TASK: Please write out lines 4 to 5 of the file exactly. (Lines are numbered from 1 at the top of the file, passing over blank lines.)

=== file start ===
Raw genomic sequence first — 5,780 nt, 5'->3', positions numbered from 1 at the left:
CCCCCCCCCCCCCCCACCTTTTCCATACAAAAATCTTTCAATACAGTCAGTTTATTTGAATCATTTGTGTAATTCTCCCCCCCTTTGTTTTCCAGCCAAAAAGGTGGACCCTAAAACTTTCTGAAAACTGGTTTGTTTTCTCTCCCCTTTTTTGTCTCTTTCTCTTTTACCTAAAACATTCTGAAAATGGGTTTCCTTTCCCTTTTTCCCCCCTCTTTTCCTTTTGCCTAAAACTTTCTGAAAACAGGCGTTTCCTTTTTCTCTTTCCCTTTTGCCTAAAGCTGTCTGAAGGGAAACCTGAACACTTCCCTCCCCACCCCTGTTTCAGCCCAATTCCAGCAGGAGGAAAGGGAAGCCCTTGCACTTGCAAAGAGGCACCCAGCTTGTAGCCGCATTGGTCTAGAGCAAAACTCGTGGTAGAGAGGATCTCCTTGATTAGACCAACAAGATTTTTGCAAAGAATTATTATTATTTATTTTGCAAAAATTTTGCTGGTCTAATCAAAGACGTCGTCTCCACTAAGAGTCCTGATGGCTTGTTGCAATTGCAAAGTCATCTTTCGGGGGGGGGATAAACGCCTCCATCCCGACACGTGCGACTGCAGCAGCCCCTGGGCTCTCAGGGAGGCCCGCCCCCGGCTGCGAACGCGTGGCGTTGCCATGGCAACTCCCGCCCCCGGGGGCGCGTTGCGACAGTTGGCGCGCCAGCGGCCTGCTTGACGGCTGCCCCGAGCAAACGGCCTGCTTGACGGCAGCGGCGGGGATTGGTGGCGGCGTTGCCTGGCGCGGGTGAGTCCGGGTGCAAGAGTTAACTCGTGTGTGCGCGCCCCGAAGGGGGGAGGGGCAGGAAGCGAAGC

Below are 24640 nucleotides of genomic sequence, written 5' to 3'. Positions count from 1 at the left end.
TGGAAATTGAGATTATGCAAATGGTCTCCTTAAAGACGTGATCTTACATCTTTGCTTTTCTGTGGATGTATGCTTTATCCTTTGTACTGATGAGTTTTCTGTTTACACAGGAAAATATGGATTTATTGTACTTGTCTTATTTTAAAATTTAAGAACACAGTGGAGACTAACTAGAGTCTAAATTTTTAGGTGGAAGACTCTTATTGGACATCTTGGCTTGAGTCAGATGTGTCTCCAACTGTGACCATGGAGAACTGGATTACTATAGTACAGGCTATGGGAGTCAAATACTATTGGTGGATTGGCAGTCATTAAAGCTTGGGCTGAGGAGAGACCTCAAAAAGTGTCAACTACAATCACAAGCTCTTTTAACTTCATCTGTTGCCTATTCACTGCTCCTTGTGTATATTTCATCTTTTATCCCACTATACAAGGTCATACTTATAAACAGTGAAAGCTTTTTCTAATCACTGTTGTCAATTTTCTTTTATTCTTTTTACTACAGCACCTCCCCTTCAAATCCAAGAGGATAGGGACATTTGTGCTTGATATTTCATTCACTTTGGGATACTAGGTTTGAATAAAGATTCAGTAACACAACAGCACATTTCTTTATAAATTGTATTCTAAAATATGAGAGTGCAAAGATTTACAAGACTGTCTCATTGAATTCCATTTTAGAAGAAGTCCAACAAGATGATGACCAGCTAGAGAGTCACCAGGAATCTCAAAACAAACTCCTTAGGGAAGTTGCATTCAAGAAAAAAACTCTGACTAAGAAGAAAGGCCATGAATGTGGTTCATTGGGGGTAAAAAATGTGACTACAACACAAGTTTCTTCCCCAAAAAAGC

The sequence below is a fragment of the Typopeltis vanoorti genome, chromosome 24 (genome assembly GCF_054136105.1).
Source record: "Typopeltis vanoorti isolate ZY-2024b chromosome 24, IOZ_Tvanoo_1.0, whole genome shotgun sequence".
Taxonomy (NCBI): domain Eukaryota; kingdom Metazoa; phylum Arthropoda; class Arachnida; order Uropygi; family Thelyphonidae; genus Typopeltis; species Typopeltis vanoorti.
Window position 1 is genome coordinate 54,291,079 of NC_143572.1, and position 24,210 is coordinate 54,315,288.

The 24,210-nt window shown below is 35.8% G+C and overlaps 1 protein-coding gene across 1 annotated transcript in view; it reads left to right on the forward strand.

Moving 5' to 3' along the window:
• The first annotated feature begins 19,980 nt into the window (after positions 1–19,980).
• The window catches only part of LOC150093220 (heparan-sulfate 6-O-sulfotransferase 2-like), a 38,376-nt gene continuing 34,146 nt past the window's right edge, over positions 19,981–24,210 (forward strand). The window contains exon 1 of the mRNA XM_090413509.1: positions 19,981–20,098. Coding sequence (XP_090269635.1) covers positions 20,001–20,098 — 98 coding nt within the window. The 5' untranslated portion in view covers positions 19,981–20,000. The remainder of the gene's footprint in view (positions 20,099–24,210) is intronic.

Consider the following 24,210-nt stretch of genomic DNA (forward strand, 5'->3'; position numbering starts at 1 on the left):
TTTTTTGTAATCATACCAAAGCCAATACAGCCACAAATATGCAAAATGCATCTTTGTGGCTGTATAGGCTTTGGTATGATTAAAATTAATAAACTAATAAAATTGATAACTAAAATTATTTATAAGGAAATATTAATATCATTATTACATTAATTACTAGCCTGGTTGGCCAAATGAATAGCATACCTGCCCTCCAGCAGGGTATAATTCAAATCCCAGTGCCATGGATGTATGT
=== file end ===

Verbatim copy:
TGGAAATTGAGATTATGCAAATGGTCTCCTTAAAGACGTGATCTTACATCTTTGCTTTTCTGTGGATGTATGCTTTATCCTTTGTACTGATGAGTTTTCTGTTTACACAGGAAAATATGGATTTATTGTACTTGTCTTATTTTAAAATTTAAGAACACAGTGGAGACTAACTAGAGTCTAAATTTTTAGGTGGAAGACTCTTATTGGACATCTTGGCTTGAGTCAGATGTGTCTCCAACTGTGACCATGGAGAACTGGATTACTATAGTACAGGCTATGGGAGTCAAATACTATTGGTGGATTGGCAGTCATTAAAGCTTGGGCTGAGGAGAGACCTCAAAAAGTGTCAACTACAATCACAAGCTCTTTTAACTTCATCTGTTGCCTATTCACTGCTCCTTGTGTATATTTCATCTTTTATCCCACTATACAAGGTCATACTTATAAACAGTGAAAGCTTTTTCTAATCACTGTTGTCAATTTTCTTTTATTCTTTTTACTACAGCACCTCCCCTTCAAATCCAAGAGGATAGGGACATTTGTGCTTGATATTTCATTCACTTTGGGATACTAGGTTTGAATAAAGATTCAGTAACACAACAGCACATTTCTTTATAAATTGTATTCTAAAATATGAGAGTGCAAAGATTTACAAGACTGTCTCATTGAATTCCATTTTAGAAGAAGTCCAACAAGATGATGACCAGCTAGAGAGTCACCAGGAATCTCAAAACAAACTCCTTAGGGAAGTTGCATTCAAGAAAAAAACTCTGACTAAGAAGAAAGGCCATGAATGTGGTTCATTGGGGGTAAAAAATGTGACTACAACACAAGTTTCTTCCCCAAAAAAGC

The sequence below is a fragment of the Typopeltis vanoorti genome, chromosome 24 (genome assembly GCF_054136105.1).